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Expanding your MVP’s Features

by | Oct 17, 2020 | Validation

So you’ve launched your MVP and it’s working like you expected. You’re satisfying a need for your users, collecting tons of data and analytics, and likely generating some revenue. How do you capitalize to get the most of this data and your early-stage traction? If you have dedicated users for your product, they are likely willing to provide feedback and suggestions for improvement. As the requests come in, you might find yourself with an overwhelmingly long list of features and bugs. It can be hard to determine which features make the most sense to include from a business or tech perspective.

Similarly to how you determined what goes in to your MVP in this post (Who, or What, is the MVP?), you will need to rank the features. One of the most important pieces to consider at this phase is your users’ feedback. These are a few major criteria you can use to determine the priority of a feature or bug:

1. To bug-fix or not to bug-fix?

Imagine calling a plumber to fix the hot water, but they start installing a new kitchen sink. Your users feel the same way when they see new features added before major bugs are fixed. It is possible to let some bugs go for a bit. But bugs tend to take away much more than most new features would add in terms of usability and quality. A good rule of thumb, is to push bug fixes requested by multiple users to the top of the to-do list.

2. Listen to your users

Keep listening to what your users want. Its one of the main reasons to develop and launch an MVP. At first, you might receive hundreds of requests for new features to your product. At this point, you need to use your intuition and your vision for the product to start hand-picking some features with real potential.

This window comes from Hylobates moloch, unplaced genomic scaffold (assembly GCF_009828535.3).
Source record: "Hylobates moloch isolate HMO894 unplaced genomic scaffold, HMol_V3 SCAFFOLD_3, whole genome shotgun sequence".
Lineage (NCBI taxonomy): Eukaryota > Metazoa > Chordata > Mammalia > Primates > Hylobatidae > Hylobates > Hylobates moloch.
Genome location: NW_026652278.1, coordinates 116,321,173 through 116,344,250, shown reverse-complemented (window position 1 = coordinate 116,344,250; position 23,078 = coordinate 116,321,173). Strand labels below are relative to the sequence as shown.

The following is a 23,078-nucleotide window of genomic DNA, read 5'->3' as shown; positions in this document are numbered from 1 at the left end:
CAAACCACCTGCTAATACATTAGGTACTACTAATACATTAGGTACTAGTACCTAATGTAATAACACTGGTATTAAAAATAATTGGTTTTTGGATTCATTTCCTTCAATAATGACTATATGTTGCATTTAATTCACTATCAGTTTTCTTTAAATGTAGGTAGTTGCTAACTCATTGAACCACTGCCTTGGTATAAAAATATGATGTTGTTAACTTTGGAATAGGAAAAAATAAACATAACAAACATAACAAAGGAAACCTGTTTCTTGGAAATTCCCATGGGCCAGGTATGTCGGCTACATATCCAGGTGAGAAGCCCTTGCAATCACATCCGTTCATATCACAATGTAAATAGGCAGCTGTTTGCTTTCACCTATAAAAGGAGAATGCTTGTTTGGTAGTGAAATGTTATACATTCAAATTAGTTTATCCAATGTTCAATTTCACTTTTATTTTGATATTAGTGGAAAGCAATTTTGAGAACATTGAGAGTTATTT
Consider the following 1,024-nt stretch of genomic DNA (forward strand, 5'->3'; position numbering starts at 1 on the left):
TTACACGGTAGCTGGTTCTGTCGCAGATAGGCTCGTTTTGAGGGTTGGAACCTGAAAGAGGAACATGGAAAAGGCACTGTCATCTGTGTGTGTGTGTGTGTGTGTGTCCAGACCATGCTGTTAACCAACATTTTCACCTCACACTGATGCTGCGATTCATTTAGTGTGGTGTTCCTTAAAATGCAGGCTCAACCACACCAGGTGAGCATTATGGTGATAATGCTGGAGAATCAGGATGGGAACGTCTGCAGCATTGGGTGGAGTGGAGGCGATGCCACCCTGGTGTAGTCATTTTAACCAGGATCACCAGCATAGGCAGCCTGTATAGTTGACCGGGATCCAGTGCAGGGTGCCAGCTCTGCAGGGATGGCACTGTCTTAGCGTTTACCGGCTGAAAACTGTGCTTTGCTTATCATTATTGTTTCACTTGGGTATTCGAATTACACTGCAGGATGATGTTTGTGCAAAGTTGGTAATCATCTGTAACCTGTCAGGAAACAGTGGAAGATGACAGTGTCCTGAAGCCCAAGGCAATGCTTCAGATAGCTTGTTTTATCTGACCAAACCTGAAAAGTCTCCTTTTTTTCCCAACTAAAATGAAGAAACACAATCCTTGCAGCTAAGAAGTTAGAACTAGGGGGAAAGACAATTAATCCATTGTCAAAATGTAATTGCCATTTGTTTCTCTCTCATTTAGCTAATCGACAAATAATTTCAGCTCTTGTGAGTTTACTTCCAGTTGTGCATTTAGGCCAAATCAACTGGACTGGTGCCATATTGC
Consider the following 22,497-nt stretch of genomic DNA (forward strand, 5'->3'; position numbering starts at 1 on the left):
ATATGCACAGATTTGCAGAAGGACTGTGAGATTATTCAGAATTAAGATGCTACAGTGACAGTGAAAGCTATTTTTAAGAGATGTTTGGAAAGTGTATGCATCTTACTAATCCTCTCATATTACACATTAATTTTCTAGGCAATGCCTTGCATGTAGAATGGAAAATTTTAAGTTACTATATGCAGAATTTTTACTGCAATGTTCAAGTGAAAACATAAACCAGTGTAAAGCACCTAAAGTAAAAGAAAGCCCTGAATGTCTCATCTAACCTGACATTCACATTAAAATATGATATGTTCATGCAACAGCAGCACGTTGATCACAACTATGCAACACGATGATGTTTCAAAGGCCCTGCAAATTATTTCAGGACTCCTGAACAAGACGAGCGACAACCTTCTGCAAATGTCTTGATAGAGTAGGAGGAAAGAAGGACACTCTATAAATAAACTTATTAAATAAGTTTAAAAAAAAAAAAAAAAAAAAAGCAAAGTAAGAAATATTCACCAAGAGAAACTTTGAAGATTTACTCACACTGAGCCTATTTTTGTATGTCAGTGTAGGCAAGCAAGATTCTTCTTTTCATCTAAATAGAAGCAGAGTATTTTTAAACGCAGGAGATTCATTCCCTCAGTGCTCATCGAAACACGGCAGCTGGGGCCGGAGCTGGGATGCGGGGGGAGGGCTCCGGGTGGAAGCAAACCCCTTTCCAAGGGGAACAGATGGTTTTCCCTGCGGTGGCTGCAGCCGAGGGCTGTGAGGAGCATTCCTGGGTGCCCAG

3. Do a cost-benefit analysis

Adding new features will always take both time and money. It’s important to determine the relationship between the cost to develop the feature, and the value it will bring to your users. For example, if dozens of users are requesting a chat feature in your app, you can assume it will provide them value. The next step is to work with your software team to determine the cost to implement this in-demand feature.

Its often best to prioritize your backlog of features with the most inexpensive and user-valued features first. This will keep your software team rolling out the features your users want to see in the most cost-effective manner. 

4. Listen to the market

As a product owner, you will need to stay in tune with market trends. Being in touch with what is happening in your market allows you to quickly pivot your product to accommodate new trends. It makes it easier to recognize opportunities in adjacent markets as well. Features that will draw in new users to your product are likely as important as accommodating the existing users’ requests.

5. Don’t forget to make money

When you satisfy a need for an engaged user base, they are likely willing to pay for your product. Adding features that help to expand your pricing tiers could help you break through your revenue goals. The following questions are great to ask when planning the next major grouping of features.

Does this potential set of features enable me to create a new premium tier for my product?

Does this new feature provide enough value to the users to justify increasing the product’s current price?

And some software products have millions of dedicated users and never charge them a penny. So if you’ve accumulated a user base that isn’t quite ready to pay for your offering, you may want to consider alternate monetization. The next features you want to roll-out may include integrating advertising or an affiliate program.

At this stage of development, its a great time to invest in organizing a product backlog. Managing a product backlog in collaboration with your software team, is the best way to keep new features flowing to your users. And ideally, you want to be updating your product as often as every two weeks. This keeps your current users satisfied and engaged, and entices new users to come aboard.

Listening to and addressing the feedback from your users, in a timely manner, is a major key to success when launching a software product of any kind. 

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